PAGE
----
Ray Ratto

Presented By Ray Ratto
Ray Ratto

OAKLAND -- A's manager Bob Melvin was musing the other day about who he might start in the American League Wild Card game October 3.
Actually, that’s a lie. He was saying that would be foolish for anyone to muse about it because there were so many variables, including whether they would make the playoffs (although he was just saying that so as not to lose a fastball up and in on karma) and whether there would be such a thing as starting pitchers by the time the playoffs started.
Thus, the case for Liam Hendriks.
Yes, the A's designated opening act, who is starting to get the hang of this closer-in-reverse gig as he did Friday night in Oakland’s 8-4 victory over the desperately wheezing Texas Rangers.
Hendriks blew through the four hitters he faced (well, three of them; he walked leadoff hitter Shin-Soo Choo), the second time in three tries that he has dominated his task this week. In fact, he has done creditably in a new role.
But these are the A’s, where even the good times come with an asterisk – except for Ramon Laureano, who is now a staple in center field and the top of the lineup card.
When Bob Melvin uses Hendriks and his one inning, it means the bullpen gets taxed. Part of that is that Melvin is currently working with 15 arms and can afford to be profligate, but Hendriks’ three opens have resulted in the use of 24 relievers, 23 1/3 innings, 24 hits and 14 earned runs, an ERA of 5.40 and WHIP of 1.54. Closer Blake Treinen had to finish Friday night in a four-run game because Fernando Rodney and Jeurys Familia struggled in low-leverage situations.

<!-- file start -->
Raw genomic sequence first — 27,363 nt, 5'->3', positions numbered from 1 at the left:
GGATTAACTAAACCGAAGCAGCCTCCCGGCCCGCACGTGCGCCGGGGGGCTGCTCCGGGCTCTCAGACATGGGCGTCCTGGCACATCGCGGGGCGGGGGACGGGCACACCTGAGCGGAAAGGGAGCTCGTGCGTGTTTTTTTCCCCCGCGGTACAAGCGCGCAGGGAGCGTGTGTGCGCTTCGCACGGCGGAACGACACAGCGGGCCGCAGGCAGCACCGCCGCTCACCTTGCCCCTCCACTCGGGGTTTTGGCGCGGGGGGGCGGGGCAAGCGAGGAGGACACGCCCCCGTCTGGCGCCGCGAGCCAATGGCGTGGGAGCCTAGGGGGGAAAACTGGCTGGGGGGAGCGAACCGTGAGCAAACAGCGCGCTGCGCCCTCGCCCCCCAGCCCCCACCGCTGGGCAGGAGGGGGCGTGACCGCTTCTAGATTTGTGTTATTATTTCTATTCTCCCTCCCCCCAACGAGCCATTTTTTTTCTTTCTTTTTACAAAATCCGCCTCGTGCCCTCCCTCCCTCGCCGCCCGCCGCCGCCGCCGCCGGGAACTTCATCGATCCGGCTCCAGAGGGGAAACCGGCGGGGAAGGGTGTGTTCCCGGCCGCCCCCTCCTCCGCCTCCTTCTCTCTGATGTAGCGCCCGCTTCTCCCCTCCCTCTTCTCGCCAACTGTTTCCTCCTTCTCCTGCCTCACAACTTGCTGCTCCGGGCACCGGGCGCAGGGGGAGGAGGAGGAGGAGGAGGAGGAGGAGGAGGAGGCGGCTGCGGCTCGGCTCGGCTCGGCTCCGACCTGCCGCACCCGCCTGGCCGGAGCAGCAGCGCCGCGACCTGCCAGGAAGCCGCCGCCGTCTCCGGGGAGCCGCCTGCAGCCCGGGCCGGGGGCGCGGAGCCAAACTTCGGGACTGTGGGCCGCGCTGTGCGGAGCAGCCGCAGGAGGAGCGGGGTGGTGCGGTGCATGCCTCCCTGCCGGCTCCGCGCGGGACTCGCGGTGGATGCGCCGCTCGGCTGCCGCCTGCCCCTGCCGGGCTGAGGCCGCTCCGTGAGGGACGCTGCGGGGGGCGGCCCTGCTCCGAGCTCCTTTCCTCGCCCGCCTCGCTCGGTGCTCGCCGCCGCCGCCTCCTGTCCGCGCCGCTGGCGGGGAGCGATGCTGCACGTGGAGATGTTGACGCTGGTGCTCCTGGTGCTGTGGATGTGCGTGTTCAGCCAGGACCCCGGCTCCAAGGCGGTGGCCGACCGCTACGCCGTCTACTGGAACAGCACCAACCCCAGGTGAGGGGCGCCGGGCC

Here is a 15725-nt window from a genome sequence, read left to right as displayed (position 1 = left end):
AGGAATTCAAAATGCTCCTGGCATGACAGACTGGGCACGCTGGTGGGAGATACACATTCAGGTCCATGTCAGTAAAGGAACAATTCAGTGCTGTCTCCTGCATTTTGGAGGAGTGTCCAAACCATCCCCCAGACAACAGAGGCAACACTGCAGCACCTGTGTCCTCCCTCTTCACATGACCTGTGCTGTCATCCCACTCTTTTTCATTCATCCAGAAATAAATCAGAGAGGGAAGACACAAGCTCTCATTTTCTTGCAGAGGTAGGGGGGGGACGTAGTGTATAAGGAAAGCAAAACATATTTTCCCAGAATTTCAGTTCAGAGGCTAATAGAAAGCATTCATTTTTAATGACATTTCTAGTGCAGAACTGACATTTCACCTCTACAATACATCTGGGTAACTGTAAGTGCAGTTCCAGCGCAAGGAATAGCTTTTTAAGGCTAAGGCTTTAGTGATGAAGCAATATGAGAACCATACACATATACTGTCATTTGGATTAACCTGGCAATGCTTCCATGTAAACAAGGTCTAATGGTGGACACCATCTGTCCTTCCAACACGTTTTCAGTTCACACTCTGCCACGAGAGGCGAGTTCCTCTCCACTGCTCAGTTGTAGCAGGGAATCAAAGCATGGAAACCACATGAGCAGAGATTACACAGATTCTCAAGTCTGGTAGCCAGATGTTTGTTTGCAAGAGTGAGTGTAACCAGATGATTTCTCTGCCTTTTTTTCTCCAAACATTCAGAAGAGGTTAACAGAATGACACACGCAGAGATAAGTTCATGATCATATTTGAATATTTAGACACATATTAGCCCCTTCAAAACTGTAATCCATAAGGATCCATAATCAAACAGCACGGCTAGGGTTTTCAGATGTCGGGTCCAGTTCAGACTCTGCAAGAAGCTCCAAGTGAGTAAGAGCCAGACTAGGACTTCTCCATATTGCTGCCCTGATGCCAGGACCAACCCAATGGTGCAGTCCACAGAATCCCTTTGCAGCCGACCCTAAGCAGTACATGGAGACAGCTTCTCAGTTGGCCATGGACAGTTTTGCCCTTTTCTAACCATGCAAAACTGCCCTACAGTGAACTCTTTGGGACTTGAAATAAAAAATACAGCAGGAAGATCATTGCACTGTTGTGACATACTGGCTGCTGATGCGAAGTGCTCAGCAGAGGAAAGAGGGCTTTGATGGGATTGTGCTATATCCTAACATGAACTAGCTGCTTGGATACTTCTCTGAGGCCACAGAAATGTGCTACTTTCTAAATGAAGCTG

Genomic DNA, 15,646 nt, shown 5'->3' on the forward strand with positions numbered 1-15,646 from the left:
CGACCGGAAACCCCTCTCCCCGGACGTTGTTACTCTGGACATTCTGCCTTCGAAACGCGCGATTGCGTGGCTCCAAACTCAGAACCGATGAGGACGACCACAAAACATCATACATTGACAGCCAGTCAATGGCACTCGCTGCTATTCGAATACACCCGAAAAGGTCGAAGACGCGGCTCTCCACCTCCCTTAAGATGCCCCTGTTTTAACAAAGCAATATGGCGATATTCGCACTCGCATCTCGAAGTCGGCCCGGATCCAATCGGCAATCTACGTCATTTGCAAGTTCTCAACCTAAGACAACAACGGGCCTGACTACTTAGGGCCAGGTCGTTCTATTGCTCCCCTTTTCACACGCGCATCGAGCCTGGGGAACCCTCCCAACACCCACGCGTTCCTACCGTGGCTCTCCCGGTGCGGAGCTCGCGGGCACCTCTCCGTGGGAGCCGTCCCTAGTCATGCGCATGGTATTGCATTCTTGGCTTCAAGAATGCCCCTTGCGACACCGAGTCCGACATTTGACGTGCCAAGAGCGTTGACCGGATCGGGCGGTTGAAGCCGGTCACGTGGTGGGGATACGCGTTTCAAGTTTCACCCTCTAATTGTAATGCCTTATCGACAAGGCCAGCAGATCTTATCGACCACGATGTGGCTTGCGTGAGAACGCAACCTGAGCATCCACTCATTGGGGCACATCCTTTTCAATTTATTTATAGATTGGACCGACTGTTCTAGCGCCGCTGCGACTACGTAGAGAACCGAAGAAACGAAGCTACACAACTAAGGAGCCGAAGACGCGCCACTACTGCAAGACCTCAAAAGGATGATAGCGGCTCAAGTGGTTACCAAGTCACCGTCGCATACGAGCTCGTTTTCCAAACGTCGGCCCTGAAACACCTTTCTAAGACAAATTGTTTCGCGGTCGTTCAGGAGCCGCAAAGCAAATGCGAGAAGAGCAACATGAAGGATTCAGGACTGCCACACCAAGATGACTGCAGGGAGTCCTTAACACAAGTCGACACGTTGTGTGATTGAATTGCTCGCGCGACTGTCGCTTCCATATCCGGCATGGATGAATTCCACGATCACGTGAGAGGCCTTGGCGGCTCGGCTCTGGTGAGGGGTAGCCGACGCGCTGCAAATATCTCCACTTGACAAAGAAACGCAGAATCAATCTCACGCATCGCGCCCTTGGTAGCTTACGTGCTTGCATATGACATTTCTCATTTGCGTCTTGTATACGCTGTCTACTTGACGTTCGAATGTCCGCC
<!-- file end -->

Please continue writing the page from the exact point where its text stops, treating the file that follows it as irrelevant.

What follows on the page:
That makes Melvin’s decisions on how often to utilize the Hendriks Solution not as cut-and-dried as they seem. This is where Brett Anderson’s return comes in.
Anderson is loosely scheduled for Wednesday in Baltimore against the Keepin’ It 100 Orioles. His start is important to establish his ability to regain his place in the rotation, and the quality of said start is important in allowing Melvin to have one fewer day of the Bullpen Parade. 
If Anderson is back in full command, Hendriks (presuming he is the designated opener from this point forward) would get three to four more opens (and that’s a phrase that will take some getting used to). It would also limit Cahill’s road appearances (where he has been poor) to two starts.
And then comes the hardest think of all – whether to go with a four-man rotation if the Wild Card hurdle can be cleared, or try one more Hendriks Special against Boston. True, there are more opportunities for full-staff games (including the Wild Card itself and any closeout game), but those usually fail because they reek of desperation. Hendriks is starting to look less like desperation and more like an idea whose time and place is coming.
But Bob Melvin knows better than to offer an idea on that. There is too much to do, and too many ways to get them done, to make plans that aren’t written on flash paper for quick disposal. The playoffs are floating into view now, and there will be plenty of sleepness nights navigating those waters.
In the meantime, there are plenty of sleepless nights for him  just getting through the last 20 games. If it helps, though, Melvin slept great last September, and didn’t enjoy it a bit.